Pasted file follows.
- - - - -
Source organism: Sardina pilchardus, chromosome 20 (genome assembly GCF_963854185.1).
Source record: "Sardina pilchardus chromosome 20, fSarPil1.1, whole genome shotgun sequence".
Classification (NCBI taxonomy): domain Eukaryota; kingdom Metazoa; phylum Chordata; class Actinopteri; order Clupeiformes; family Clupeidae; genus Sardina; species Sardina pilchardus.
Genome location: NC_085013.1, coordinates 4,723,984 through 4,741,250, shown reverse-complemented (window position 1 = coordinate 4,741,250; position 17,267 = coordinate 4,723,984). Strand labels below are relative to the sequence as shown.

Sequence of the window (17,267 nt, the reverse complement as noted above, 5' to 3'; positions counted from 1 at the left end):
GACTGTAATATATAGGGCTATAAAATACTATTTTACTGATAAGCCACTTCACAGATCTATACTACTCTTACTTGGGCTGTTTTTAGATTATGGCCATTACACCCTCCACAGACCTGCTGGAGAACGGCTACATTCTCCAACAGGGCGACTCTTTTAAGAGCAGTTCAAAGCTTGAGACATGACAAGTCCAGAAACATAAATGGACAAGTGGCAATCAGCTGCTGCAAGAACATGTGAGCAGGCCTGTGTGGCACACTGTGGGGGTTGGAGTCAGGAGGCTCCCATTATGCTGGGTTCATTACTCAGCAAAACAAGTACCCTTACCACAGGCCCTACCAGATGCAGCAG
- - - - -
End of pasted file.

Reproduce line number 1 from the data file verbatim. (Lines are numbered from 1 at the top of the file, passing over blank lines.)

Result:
Source organism: Sardina pilchardus, chromosome 20 (genome assembly GCF_963854185.1).